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STONY BROOK, N.Y. (AP) - They're raising three children on a sprawling estate on Long Island Sound. One drives a Humvee, the other a BMW convertible. He's a retired Wall Street executive, she's a stay-at-home mom.

In so many ways, Matt and Debra Cody enjoy a privileged, suburban life. Now they are sharing another part of that life - and their wealth - with others.

Stony Brook University recently opened The Cody Center for Autism and Developmental Disabilities, thanks in large part to a $2.5 million donation from the couple.

The Codys understand the challenges of raising an autistic child better than most parents - all three of their children have the disorder.

"We're fortunate enough and God's blessed us in many ways," said Matt Cody, who retired in 1998 as general partner of Speers, Leeds and Kellogg (now part of Goldman Sachs) and chief executive officer of its Nasdaq Division.

"We have the wherewithal to take care of our children, but the big question that came out was what about everybody else? What happens to them?"

Autism is a neurological disorder that affects more than 500,000 Americans. It usually appears by age 3, mostly in boys. Affected children have trouble communicating and interacting with others. They may not respond to their names or even look at other people. In severe cases, they may become aggressive or injure themselves.

The Cody Center will have three primary functions. A community service program will seek to increase awareness. A second program will provide clinical services and care. And a research arm will use facilities such as the nearby Brookhaven National Laboratory.

The center will also offer undergraduate scholarships and graduate fellowships for the study of developmental disorders.

Only about two dozen such treatment centers for autism exist nationwide, said Joe Guzzardo, spokesman for the National Alliance for Autism Research.

"I think that speaks to how important the Cody Center is," he said. "There are some places in the country where families are forced to move to get closer to services like this."

The Codys' three children - Dillon, 18, Shawn, 15, and Kaitlin, 10 - have varying degrees of autism. "Each one has that common thread of autism," said Matt Cody, "but each one is different. Uniquely different."

The Codys' first encounter with Stony Brook University came in 1988, when they took Dillon to see Dr. John Pomeroy, a prominent autism expert and Stony Brook professor.

"This center wouldn't be here without Matt and Debra," said Pomeroy, founding director of the Cody Center. "Matt is not a person who just sort of put his money into this and stepped away. He's working every day. … Debra's taken on a lot of the work in terms of fund-raising.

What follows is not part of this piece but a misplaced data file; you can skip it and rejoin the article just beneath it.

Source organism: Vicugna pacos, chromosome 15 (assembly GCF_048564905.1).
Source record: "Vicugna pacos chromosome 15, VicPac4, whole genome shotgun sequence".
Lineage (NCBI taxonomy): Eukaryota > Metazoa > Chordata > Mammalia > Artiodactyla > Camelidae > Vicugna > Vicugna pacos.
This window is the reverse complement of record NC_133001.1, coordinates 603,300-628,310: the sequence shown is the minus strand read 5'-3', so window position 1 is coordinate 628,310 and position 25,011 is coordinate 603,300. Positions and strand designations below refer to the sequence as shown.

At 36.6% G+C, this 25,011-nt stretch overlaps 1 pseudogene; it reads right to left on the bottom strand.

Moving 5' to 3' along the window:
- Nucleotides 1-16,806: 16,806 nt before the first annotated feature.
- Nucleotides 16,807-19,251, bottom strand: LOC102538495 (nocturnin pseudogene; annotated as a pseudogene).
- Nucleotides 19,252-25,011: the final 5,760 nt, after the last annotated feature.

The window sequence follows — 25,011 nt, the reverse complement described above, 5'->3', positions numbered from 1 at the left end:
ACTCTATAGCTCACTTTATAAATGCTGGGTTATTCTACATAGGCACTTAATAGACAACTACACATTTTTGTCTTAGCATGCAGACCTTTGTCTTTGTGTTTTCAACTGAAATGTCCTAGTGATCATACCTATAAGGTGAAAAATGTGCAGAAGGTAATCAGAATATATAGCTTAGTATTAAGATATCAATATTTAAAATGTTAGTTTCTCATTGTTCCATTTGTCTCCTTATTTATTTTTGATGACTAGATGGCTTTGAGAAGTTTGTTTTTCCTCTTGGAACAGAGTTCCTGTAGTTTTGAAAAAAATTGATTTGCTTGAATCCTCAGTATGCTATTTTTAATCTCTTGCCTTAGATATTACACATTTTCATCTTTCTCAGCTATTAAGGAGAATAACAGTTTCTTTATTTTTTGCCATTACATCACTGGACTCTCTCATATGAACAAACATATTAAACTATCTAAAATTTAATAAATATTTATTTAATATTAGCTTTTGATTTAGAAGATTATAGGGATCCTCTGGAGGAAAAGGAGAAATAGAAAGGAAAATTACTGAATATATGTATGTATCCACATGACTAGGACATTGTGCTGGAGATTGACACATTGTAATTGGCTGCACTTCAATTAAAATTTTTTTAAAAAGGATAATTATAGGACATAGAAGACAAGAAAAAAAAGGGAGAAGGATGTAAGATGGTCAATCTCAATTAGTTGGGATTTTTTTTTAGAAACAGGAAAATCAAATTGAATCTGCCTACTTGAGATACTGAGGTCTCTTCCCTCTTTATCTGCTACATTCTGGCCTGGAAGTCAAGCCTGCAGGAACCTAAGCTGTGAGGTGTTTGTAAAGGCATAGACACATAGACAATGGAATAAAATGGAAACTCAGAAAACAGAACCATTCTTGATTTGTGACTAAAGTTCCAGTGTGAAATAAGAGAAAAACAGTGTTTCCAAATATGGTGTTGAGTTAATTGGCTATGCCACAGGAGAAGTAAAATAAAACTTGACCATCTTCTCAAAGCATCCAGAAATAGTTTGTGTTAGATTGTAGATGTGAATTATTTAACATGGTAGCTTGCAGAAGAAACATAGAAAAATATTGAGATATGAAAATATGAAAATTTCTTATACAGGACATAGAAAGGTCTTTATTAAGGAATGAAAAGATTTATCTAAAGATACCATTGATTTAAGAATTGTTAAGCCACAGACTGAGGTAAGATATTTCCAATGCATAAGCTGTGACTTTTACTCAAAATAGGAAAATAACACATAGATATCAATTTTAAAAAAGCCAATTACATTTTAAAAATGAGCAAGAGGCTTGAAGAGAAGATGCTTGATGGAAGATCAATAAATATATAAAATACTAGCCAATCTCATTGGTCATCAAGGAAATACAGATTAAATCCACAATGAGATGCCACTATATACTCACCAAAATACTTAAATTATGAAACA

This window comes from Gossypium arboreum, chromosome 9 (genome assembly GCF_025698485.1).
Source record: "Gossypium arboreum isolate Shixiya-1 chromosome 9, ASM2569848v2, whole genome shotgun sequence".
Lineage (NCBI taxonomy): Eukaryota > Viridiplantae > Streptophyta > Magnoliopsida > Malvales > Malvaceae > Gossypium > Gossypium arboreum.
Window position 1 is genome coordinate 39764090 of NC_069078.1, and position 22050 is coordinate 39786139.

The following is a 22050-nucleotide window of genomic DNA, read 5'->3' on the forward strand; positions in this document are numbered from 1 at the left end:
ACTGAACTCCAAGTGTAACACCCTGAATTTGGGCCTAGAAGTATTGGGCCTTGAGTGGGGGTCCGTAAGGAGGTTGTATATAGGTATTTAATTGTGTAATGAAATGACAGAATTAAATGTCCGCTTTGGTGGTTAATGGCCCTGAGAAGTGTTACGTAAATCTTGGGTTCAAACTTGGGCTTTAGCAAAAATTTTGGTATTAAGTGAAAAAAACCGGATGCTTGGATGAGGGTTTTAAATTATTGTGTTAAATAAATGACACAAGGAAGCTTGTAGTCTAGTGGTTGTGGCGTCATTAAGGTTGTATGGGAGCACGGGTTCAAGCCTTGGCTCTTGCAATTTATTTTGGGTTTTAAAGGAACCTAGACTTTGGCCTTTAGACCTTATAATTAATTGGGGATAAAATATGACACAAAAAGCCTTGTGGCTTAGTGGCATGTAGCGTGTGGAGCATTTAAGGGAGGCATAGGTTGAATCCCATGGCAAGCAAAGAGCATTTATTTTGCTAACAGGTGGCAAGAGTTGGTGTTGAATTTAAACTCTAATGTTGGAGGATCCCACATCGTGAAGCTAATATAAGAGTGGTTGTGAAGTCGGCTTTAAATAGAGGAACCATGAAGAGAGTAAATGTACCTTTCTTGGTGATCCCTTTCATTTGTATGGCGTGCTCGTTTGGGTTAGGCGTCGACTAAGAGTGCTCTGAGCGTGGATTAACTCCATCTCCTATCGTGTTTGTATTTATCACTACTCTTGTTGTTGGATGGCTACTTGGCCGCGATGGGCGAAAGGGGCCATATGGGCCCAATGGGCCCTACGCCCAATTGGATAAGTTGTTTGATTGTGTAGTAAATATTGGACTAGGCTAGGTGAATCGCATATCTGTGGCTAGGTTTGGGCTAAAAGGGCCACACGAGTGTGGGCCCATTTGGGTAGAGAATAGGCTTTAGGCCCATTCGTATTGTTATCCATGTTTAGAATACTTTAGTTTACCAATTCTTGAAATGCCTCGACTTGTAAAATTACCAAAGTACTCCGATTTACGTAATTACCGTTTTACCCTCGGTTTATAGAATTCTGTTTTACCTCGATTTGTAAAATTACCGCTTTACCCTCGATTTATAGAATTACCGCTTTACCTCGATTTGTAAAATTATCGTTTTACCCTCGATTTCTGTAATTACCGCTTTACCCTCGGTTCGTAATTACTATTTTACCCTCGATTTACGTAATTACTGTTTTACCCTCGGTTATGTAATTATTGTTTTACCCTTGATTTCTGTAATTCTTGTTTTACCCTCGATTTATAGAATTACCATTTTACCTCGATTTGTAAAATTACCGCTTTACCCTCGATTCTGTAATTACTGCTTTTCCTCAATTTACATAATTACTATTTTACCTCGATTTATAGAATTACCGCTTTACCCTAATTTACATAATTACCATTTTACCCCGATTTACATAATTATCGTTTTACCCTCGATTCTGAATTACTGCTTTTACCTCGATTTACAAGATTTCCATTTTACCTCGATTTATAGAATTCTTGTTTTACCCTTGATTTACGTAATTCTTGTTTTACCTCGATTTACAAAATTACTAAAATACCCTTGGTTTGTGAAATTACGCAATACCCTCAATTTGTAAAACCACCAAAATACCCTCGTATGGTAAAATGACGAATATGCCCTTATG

"They're people with experience. They're the people who know what the problems are."

It's not the first time the Codys have helped. In 1997, the couple donated $500,000 to help Stony Brook open a community resource center for parents of autistic children.

Shirley Strum Kenny, president of Stony Brook University, said the Codys have an "extraordinary dedication to their own children, but they really understood that other people who have these problems didn't have the financial resources they have to deal with it and they needed help."

For their part, the Codys are humbled by the attention.

"Parents will say to me, 'I can't believe I'm complaining. I have one autistic kid and you have three,' " said Debra Cody. "I'm like, what difference does that make? You still feel the same way I do. … It's still heartbreaking."

She admitted it took a long time to come to terms with autism.

"I live it, breathe it, sleep it, dream it, eat it, breathe it, the whole schmeal," she said. "But there's some parents out there - and I'm not knocking it because I was there once upon a time - I looked at my children and all I saw was autism. Autism. Not a child, just this nightmare autism.

"But I accepted it. It took a long time, but now I see a child with autism."

Matt Cody said a bout with hepatitis C and a subsequent liver transplant a few years ago changed his outlook.

"I lived when I shouldn't have," he said. "So I'm here for a reason because my work is not done and maybe in a way that's some of God's work."

Copyright 2003 Associated Press. All rights reserved. This material may not be published, broadcast, rewritten, or redistributed.

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